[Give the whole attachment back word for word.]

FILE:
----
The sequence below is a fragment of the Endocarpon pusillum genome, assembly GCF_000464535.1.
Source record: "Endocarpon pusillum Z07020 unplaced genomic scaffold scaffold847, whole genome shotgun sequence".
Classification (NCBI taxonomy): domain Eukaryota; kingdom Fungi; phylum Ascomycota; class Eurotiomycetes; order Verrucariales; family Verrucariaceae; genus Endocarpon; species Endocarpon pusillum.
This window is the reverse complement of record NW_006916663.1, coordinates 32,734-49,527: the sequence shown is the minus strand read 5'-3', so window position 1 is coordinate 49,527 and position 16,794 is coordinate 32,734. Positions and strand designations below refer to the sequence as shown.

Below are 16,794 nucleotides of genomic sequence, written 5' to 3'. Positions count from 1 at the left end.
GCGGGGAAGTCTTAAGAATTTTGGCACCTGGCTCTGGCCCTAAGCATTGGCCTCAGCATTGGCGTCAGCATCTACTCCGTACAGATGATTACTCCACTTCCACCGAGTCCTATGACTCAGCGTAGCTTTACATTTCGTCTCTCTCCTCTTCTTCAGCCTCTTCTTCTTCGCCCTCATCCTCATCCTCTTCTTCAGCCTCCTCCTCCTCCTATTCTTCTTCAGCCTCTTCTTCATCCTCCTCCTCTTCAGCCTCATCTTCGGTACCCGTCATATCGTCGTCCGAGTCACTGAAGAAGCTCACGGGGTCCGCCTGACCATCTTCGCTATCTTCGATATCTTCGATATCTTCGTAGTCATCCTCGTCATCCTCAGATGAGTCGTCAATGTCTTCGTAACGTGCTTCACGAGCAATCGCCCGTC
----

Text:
The sequence below is a fragment of the Endocarpon pusillum genome, assembly GCF_000464535.1.
Source record: "Endocarpon pusillum Z07020 unplaced genomic scaffold scaffold847, whole genome shotgun sequence".
Classification (NCBI taxonomy): domain Eukaryota; kingdom Fungi; phylum Ascomycota; class Eurotiomycetes; order Verrucariales; family Verrucariaceae; genus Endocarpon; species Endocarpon pusillum.
This window is the reverse complement of record NW_006916663.1, coordinates 32,734-49,527: the sequence shown is the minus strand read 5'-3', so window position 1 is coordinate 49,527 and position 16,794 is coordinate 32,734. Positions and strand designations below refer to the sequence as shown.

Below are 16,794 nucleotides of genomic sequence, written 5' to 3'. Positions count from 1 at the left end.
GCGGGGAAGTCTTAAGAATTTTGGCACCTGGCTCTGGCCCTAAGCATTGGCCTCAGCATTGGCGTCAGCATCTACTCCGTACAGATGATTACTCCACTTCCACCGAGTCCTATGACTCAGCGTAGCTTTACATTTCGTCTCTCTCCTCTTCTTCAGCCTCTTCTTCTTCGCCCTCATCCTCATCCTCTTCTTCAGCCTCCTCCTCCTCCTATTCTTCTTCAGCCTCTTCTTCATCCTCCTCCTCTTCAGCCTCATCTTCGGTACCCGTCATATCGTCGTCCGAGTCACTGAAGAAGCTCACGGGGTCCGCCTGACCATCTTCGCTATCTTCGATATCTTCGATATCTTCGTAGTCATCCTCGTCATCCTCAGATGAGTCGTCAATGTCTTCGTAACGTGCTTCACGAGCAATCGCCCGTC